A look at Chicago’s only Filipino tasting menu restaurant in Kasama

Ahead of the opening last year, Tim Flores and Genie Kwon wondered if the restaurant that would become Kasama would include a gastronomic aspect. Both partners were concerned about accessibility, especially for those who are not used to fancy dishes and elaborate tasting menus. This includes their Filipino and Korean families, two cultures that gourmet chefs often draw inspiration from, but rarely focus on entire tasting menus.

Flores, originally from Chicago, never dreamed that he would have the opportunity to cook the food he grew up with in this setting – he envisioned a modern Filipino tasting menu in a city where such a restaurant did not exist. not. That changes Thursday as Kasama officially unveils a tasting menu featuring kare-kare, pancit and lumpia and ingredients like foie gras and wagyu A5. This makes Kasama the only Filipino tasting menu restaurant in Chicago, and among a select few in America (Bad Saint in DC and Archipelago in Seattle are two that come to mind).

Dinner at Kasama is already a hot ticket with reservations nearing completion in December following Wednesday’s announcement.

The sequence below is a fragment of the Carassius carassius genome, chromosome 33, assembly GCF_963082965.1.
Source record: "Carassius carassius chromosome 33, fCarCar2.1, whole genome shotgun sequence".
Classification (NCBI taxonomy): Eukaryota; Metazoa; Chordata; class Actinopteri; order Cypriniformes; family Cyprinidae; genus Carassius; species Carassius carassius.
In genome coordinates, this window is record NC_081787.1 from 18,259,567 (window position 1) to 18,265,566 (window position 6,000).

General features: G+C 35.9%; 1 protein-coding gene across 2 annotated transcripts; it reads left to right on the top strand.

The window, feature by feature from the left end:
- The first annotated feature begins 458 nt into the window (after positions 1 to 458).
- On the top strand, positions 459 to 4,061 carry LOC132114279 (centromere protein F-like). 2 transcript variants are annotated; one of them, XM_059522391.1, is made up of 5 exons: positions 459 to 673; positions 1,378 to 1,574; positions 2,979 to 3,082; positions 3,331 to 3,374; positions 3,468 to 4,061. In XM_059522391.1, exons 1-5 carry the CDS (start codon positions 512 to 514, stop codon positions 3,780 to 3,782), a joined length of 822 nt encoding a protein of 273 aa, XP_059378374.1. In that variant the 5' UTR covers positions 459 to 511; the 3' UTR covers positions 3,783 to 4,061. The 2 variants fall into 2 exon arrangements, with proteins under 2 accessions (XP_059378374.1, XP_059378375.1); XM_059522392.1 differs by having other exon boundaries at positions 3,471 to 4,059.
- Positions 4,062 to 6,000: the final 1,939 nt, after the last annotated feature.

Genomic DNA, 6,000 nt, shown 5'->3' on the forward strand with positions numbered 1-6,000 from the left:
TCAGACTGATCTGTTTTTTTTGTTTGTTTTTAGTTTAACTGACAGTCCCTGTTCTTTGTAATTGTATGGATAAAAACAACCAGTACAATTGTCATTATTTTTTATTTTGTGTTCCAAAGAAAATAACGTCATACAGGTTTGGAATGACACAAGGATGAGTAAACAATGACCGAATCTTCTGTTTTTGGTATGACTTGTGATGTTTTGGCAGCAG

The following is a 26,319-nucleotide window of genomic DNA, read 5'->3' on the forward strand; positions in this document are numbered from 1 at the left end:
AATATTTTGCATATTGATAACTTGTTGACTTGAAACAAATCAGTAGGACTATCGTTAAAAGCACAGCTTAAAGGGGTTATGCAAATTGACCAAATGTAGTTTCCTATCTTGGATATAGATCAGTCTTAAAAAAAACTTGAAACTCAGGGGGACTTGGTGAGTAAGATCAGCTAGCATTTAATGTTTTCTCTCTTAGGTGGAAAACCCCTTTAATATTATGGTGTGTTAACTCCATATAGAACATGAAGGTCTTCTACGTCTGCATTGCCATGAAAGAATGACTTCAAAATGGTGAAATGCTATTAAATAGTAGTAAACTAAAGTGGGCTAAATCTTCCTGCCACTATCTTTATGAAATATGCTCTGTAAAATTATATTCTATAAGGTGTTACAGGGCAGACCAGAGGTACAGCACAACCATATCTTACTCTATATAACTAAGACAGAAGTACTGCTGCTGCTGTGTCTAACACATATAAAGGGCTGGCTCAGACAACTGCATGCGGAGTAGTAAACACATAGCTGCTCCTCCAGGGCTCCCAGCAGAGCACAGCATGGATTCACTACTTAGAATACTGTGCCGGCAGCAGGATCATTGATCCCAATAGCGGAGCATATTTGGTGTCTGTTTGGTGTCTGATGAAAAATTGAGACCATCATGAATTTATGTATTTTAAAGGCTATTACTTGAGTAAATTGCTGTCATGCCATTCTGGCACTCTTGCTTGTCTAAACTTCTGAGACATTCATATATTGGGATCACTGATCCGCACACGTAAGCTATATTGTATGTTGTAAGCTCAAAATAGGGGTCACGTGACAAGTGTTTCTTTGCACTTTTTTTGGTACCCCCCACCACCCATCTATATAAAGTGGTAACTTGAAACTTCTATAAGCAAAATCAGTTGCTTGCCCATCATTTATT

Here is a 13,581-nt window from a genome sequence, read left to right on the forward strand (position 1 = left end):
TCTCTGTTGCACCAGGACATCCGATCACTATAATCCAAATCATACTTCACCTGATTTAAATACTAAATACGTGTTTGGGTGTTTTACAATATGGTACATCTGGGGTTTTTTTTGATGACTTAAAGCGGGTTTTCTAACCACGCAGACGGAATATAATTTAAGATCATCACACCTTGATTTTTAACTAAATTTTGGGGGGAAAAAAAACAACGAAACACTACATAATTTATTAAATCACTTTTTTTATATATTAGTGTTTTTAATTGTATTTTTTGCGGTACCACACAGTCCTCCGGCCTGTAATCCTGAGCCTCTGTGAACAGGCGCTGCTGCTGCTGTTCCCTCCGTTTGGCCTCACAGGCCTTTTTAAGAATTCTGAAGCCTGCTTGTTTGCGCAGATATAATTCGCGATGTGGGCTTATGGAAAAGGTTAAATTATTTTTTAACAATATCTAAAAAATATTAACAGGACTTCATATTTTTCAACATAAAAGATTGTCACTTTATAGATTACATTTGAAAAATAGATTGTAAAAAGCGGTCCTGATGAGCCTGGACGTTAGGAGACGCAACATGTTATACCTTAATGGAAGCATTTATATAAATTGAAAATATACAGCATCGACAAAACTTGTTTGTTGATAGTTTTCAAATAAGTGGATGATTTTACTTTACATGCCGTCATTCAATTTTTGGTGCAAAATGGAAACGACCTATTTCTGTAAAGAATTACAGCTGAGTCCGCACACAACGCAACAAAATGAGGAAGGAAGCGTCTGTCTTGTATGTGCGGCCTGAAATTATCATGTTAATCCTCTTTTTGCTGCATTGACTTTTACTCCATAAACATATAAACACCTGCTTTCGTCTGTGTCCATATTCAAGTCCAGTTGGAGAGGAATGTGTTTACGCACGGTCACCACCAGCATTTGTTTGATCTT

Talaba (kusshi, green mango and mezcal.

The wife and husband team opened Kasama in July 2020 as a casual morning French bakery with croissants, unique eclair-shaped danishes, and baked goods with ube and other unique toppings. A lunch and early-evening menu would include Philippine barbecue platters to be enjoyed on a patio – the couple didn’t offer an indoor meal until this fall due to COVID-19 concerns. As people searched for comfort food during the pandemic, the restaurant gained popularity. Last week he was appointed to List of Eater’s best new restaurants, and previously the New York Times placed it on his List of America’s Favorite Restaurants. There’s even a 37-minute documentary, No place like Kasama, which aired for the DOC NYC Festival. Neighbors from the Ukrainian village flocked to support the restaurant, while other members of the Fil-Am community from across the city and suburbs planned to make a pilgrimage to one of the country’s best-known restaurants.